Reports to Congress

The Patient Protection and Affordable Care Act of 2010 charges the U.S. Preventive Services Task Force (USPSTF) with making an annual report to Congress that identifies gaps in the evidence base for clinical preventive services and recommends priority areas that deserve further examination.

The Task Force hopes that by annually highlighting high-priority evidence gaps, as requested by Congress, it will assist public and private researchers and research funders in targeting their efforts, ensuring a collaborative approach to improving preventive health and health care for all Americans.

Congressional Testimony

On November 30, 2016, Dr. Kirsten Bibbins-Domingo, former chair of the U.S. Preventive Services Task Force, testified before the House Energy and Commerce Committee, Subcommittee on Health on all aspects of the Task Force’s mission, processes, and transparency efforts. Her full written testimony submitted to the committee can be found here.

 

U.S. Preventive Services Task Force - Annual Reports

Ninth Annual Report to Congress on High-Priority Evidence Gaps for Clinical Preventive Services In 2019, the Task Force’s “Ninth Annual Report to Congress on High-Priority Evidence Gaps for Clinical Preventive Services” highlights research gaps from its recommendations related to mental illness, substance use, and violence prevention. These important topics affect the health and well-being of many Americans. The report calls for more high-quality research to understand these complex health issues and how clinicians can meaningfully assist their patients in preventing them.
jpg In 2018, the Task Force’s “Eighth Annual Report to Congress on High-Priority Evidence Gaps for Clinical Preventive Services” highlights seven recent topics related to cancer prevention and cardiovascular health, the leading causes of death among adults in the United States, for which more research is needed. The report also calls for more research in populations who are disproportionally affected by these conditions, yet often underrepresented in studies. Future research in these areas can help fill these gaps and could result in important new recommendations that will help to improve the health of Americans.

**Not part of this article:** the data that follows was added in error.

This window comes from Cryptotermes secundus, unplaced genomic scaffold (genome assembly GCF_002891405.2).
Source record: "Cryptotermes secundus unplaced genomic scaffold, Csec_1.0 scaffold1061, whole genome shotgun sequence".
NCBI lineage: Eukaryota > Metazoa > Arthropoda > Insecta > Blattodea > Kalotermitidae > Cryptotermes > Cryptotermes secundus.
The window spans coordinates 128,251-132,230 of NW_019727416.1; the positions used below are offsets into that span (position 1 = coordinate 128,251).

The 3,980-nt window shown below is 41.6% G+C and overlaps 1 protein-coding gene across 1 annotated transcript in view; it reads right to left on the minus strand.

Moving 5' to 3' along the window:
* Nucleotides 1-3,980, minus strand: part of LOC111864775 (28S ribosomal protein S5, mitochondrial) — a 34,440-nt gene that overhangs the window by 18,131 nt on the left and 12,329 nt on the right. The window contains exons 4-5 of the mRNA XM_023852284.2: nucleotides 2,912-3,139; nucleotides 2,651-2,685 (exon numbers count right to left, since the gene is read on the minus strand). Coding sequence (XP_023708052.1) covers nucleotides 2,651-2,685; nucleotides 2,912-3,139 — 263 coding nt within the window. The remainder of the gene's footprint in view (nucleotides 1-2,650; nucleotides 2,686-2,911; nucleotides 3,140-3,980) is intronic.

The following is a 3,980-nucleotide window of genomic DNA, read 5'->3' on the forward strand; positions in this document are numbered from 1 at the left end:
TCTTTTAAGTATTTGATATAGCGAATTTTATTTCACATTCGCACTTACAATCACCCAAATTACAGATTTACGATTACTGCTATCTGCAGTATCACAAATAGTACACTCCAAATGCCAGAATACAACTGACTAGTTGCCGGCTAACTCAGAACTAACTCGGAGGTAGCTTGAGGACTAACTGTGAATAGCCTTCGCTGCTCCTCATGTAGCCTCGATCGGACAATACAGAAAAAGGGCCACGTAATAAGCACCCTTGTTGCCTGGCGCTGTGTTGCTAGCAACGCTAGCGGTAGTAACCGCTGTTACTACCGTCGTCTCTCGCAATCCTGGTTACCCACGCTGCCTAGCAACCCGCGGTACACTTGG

jpg In 2017, the Task Force’s “Seventh Annual Report to Congress on High-Priority Evidence Gaps for Clinical Preventive Services” identifies evidence gaps related to five recent topics for which the current evidence was insufficient for the Task Force to make a recommendation, including screening for celiac disease and screening for obstructive sleep apnea. The USPSTF also identified evidence gaps that prevent it from making recommendations for specific racial/ethnic populations and age groups. These gaps include screening for prostate cancer in African American men and screening for illicit drug use in children and adolescents. Future research in these areas can help fill these gaps and could result in important new recommendations that will help to improve the health of Americans.
jpg In 2016, the Task Force's "Sixth Annual Report to Congress on High-Priority Evidence Gaps for Clinical Preventive Services" prioritizes evidence gaps related to six recent topics, including autism screening and tobacco smoking cessation with electronic nicotine delivery systems. The Task Force also identified specific populations for which evidence gaps exist, such as screening for breast cancer in African American women. Research in these areas would generate much needed evidence for important new recommendations to improve the health and health care of Americans.
jpg In 2015, the Task Force's “Fifth Annual Report to Congress on High-Priority Evidence Gaps for Clinical Preventive Services” prioritizes evidence gaps related to women's health. Research in these areas would generate much needed evidence for important new recommendations to improve the health and health care of women in the United States.
jpg In 2014, the Task Force's “Fourth Annual Report to Congress on High-Priority Evidence Gaps for Clinical Preventive Services” identified evidence gaps gaps related to the care of children and adolescents. More research in these areas would result in important new knowledge that may improve the health and health care of young Americans, with lasting benefits through adulthood.
jpg In 2013, the Task Force's “Third Annual Report to Congress on High-Priority Evidence Gaps for Clinical Preventive Services” identified evidence gaps related to the care of older adults. More research in these areas would likely result in new recommendations that will help improve the health and health care of older Americans.
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In 2012, the Task Force's “Second Annual Report to Congress on High-Priority Evidence Gaps for Clinical Preventive Services” identified specific topics from its past year of work as having important evidence gaps that may be addressed through research. More research in these areas would likely result in important new recommendations that will help to improve the health of Americans.

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In its “First Annual Report to Congress on High-Priority Evidence Gaps for Clinical Preventive Services,” the Task Force identified four screening tests and three behavioral interventions with significant evidence gaps deserving further research.

Community Preventive Services Task Force

2018-2019 CPSTF Annual Report to Congress cover image

Complementing the work of the USPSTF, preventive services at the community level are addressed by the Community Preventive Services Task Force, which also issues an annual report to Congress. Click here to read its “2018-2019 Annual Report to Congress.”

 

Current as of: November 2018
Internet Citation: Reports to Congress. U.S. Preventive Services Task Force. November 2018.